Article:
EU Copyrights May Cover Downloads


Wednesday, February 14th 2001, 12:00 am
By: News On 6


STRASBOURG, France (AP) — The European Parliament on Wednesday endorsed tougher rules granting artists and record labels more copyright protection for their works downloaded from the Internet.

Backers said the new law will spell the end in Europe of music-sharing Websites such as Napster, just days after a U.S. appeals court effectively ruled Napster must stop people who use it to swap copyrighted music without charge and without restriction.

``The illegal use of copyrighted material is banned,'' said the bill's author, Italian socialist Enrico Bosselli. He said the new rules ``were a major step forward for rights holders.''

The 15 EU governments were expected to approve the draft in a matter of weeks. It would take effect after national parliaments have given their blessing, a process that can take up to 18 months.

Internal Market Commissioner Frits Bolkestein, speaking for the EU's executive body, praised Parliament for preserving the bill's ``delicate balance of interests.''

Bolkestein said it should ``bring European copyright rules into the digital age ... facilitate the development of electronic commerce and so increase the competitiveness of the European economy.''

Bosselli told reporters the days of Napster-like Websites enabling free copying of music without a penny going to the artists or record labels are over.

``What Napster offers goes beyond the private sphere. In the EU we are not envisaging that it will be legal to buy music in a shop, then put it on the Internet'' without users paying for it, said Bosselli.

The EU assembly vote came after a last rush of conflicting appeals: from music stars demanding better protection of their rights to music and lyrics, and from telecommunications companies, CD makers and consumer groups urging a more liberal approach.

Music companies, including labels such as EMI, Virgin, Warner and Universal, said the $7 billion industry was at risk from massive and illegal copying and welcomed Wednesday's vote.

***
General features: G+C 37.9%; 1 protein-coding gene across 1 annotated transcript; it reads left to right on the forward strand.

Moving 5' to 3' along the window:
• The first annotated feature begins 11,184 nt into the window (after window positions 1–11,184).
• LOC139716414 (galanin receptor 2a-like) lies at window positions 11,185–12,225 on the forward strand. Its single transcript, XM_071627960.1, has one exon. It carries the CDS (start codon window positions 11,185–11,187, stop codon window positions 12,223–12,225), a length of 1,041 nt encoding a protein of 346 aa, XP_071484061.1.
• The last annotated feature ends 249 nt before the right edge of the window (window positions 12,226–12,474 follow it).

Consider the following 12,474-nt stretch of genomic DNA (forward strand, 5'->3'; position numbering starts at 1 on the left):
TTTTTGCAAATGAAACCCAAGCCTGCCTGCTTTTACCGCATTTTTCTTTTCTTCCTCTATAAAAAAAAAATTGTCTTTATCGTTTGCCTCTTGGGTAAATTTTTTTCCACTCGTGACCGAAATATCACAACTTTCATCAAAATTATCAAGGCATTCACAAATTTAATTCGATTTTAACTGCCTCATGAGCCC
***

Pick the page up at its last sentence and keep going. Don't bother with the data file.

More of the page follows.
``There are enough elements here for the music industry to speed up the offering of music to consumers in a wider range of ways,'' said Jay Berman, chairman of the International Federation of Phonographic Industries, which represents more than 1,400 record producers and distributors in over 70 countries.

Berman, who was in Strasbourg for the vote, said the draft EU law ``recognizes that copyright is an essential part of the Information Society.

Lucy Cronin, director of the European Digital Media Association, said it was ``a good result all around and a fair deal for all the parties.''

The new EU rules tighten the definition of ``private copy'' and ban commercial use of copied material taken from the Internet.

They also allow people to copy music — or any other data from the Internet — for their own use and to share with friends provided the rightsholder gets ``fair compensation.''

The bill leaves it to national governments to decide how to implement that. Some have already enacted fees on such things as blank CDs to cover payments to artists.

Educators, museums and libraries will be able to copy material for public use free of charge, Bosselli said. ``Copyright should be protected, but the right to study and do research should also be protected if it is not for commercial purposes.''

The association of European Telecommunications Network Operators said it was pleased that no copyright fees would be assessed for ``streaming'' — the technique that lets users see video or hear music on the Internet without downloading it.



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